Theatre review: Black Mountain

Edinburgh Festival Fringe: Paul and Rebecca aren't on holiday: instead, they're on a break from their problems, which Rebecca wants to confront and Paul desperately wants to forget.

Black Mountain

Roundabout @ Summerhall (Venue 26)


Paul and Rebecca aren’t on holiday: instead, they’re on a break from their problems, which Rebecca wants to confront and Paul desperately wants to forget. They’ve rented a remote house in the Welsh woods where a couple of leftover Stephen King paperbacks tip the hat to one of King’s lesser – non-supernatural – novellas (although to specify which one risks giving the game away).

There’s no shame in taking a chilly sliver of inspiration from elsewhere and Brad Birch’s terrific psychological thriller takes a host of familiar elements and transforms them into something compellingly new. The brittle dances of dialogue between the damaged couple actually sound authentic and the impeccable performances of Katie Ellin-Salt and Hasan Dixon add to the veracity. Paul doesn’t need to confront his problem as it’s followed him there in the shape of an old flame (a beatifically unnerving Sally Messham). This intelligently paced co-production from Paines Plough along with Theatr Clywd and Orange Tree Theatre gradually racks up the tension with dependable genre aspects (a missing axe from the woodshed, the distant sounds of logging chainsaws in the forest) without ever resorting to anything approaching hoary shocks or arch references.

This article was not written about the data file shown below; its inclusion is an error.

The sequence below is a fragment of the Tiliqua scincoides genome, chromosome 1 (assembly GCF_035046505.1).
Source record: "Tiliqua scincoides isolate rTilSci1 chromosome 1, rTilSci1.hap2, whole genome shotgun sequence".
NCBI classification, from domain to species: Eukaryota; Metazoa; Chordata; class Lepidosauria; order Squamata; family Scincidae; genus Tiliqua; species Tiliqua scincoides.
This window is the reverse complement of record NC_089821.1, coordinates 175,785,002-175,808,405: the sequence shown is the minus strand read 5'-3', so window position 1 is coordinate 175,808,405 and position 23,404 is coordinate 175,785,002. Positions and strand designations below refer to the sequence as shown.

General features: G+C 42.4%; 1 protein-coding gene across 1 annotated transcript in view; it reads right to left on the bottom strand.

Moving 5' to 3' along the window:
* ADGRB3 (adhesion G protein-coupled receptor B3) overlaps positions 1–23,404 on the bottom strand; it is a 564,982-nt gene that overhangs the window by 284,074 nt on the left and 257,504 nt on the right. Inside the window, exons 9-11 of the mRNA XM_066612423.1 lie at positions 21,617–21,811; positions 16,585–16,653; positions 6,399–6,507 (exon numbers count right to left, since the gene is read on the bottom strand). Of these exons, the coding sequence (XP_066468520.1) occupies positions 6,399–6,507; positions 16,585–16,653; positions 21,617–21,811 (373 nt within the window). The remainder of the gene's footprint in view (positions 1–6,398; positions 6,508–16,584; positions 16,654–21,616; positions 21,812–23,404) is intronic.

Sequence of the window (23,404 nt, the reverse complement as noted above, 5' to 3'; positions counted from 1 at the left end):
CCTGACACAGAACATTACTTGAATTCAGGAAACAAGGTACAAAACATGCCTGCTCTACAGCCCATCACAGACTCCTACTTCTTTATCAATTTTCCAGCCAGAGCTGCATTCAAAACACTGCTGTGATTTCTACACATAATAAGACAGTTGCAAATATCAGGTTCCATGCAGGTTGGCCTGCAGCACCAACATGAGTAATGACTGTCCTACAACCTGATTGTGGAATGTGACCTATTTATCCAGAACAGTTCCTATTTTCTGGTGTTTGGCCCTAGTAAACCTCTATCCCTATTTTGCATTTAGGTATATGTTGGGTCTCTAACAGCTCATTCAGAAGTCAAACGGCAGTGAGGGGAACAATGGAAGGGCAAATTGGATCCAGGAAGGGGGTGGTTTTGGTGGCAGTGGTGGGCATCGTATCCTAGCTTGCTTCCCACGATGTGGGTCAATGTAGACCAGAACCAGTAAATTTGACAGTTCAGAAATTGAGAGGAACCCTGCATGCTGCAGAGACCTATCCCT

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This is as much a serious drama about the difficulties of forgiveness in a relationship (“I want to see you bleed ... and stop bleeding,” says Rebecca, who wants Paul to suffer “equal pain” for his transgressions) as it is a rock-solid genre piece. Performed in the round, director James Grieve and movement co-ordinator Jennifer Jackson use every foot of space to evoke the Welsh countryside, the hesitant distance between the damaged couple and the remote house in the woods they find themselves closeted in.

This is a real rarity: a psychological thriller that feels psychologically accurate – and it actually thrills too.

Rory Ford

Until 26 August.. Today 1:25pm.